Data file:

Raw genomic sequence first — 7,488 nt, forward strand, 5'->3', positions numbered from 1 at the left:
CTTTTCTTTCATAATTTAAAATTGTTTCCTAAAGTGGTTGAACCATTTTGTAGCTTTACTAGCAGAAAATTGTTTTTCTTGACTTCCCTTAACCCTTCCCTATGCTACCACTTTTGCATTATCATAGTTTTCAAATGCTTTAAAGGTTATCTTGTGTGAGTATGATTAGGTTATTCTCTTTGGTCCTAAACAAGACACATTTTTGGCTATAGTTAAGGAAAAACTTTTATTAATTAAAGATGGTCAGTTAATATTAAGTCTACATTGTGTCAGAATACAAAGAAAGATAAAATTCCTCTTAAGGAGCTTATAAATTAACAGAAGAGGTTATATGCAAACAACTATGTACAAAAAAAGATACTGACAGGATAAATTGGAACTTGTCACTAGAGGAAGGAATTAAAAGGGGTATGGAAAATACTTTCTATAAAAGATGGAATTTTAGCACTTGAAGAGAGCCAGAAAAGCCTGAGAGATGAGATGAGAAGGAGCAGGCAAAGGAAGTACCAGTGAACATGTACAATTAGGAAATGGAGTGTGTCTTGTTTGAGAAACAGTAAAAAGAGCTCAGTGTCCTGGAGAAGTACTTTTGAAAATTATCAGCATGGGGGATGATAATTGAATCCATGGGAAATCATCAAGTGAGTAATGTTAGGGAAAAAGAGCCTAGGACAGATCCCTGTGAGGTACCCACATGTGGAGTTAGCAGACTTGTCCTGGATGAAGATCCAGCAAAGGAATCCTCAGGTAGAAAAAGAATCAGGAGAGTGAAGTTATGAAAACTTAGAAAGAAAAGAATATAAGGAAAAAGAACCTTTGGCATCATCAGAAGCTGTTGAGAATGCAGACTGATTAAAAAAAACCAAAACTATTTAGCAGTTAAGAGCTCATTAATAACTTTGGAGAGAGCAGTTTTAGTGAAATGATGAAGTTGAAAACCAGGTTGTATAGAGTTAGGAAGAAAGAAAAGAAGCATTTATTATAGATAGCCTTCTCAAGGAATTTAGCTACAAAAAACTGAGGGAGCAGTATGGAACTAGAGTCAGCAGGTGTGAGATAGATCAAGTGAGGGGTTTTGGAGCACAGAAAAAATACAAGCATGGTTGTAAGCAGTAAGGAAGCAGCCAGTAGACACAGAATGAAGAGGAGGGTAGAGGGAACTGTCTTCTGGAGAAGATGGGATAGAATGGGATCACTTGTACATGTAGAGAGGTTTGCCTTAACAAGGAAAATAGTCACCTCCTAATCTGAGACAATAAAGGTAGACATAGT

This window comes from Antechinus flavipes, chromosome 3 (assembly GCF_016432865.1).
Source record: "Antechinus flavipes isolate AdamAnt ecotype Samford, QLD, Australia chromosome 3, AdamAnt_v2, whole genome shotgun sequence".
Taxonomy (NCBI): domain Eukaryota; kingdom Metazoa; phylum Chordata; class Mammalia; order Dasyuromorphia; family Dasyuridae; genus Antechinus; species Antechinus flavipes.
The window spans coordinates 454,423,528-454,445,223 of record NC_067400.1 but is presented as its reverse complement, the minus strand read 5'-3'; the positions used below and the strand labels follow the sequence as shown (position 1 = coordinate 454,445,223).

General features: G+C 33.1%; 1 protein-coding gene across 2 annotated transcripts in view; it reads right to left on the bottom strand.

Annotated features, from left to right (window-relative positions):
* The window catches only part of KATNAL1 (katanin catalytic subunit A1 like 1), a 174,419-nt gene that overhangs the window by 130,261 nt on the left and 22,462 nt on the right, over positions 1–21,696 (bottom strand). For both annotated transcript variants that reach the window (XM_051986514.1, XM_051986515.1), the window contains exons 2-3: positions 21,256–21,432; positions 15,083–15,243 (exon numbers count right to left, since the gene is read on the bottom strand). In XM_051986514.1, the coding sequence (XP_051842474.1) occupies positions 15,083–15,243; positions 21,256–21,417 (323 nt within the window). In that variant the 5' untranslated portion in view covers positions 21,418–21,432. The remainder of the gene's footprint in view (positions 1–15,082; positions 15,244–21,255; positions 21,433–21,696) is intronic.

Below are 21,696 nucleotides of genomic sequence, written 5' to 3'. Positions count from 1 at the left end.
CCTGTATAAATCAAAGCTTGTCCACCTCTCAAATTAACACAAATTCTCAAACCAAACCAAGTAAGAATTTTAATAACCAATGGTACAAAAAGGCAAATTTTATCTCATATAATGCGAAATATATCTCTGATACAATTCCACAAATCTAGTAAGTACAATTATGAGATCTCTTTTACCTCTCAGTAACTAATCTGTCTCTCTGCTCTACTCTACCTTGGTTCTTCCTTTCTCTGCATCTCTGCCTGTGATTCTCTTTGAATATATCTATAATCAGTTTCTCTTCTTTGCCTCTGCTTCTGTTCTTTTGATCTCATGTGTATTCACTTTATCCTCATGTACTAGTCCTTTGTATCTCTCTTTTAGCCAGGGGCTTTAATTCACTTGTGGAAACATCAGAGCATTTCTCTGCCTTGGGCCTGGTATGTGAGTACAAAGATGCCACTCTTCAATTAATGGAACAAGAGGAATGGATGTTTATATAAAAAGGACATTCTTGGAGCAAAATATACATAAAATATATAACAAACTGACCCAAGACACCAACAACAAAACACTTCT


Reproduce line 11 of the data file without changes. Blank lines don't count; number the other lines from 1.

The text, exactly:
CCTGTATAAATCAAAGCTTGTCCACCTCTCAAATTAACACAAATTCTCAAACCAAACCAAGTAAGAATTTTAATAACCAATGGTACAAAAAGGCAAATTTTATCTCATATAATGCGAAATATATCTCTGATACAATTCCACAAATCTAGTAAGTACAATTATGAGATCTCTTTTACCTCTCAGTAACTAATCTGTCTCTCTGCTCTACTCTACCTTGGTTCTTCCTTTCTCTGCATCTCTGCCTGTGATTCTCTTTGAATATATCTATAATCAGTTTCTCTTCTTTGCCTCTGCTTCTGTTCTTTTGATCTCATGTGTATTCACTTTATCCTCATGTACTAGTCCTTTGTATCTCTCTTTTAGCCAGGGGCTTTAATTCACTTGTGGAAACATCAGAGCATTTCTCTGCCTTGGGCCTGGTATGTGAGTACAAAGATGCCACTCTTCAATTAATGGAACAAGAGGAATGGATGTTTATATAAAAAGGACATTCTTGGAGCAAAATATACATAAAATATATAACAAACTGACCCAAGACACCAACAACAAAACACTTCT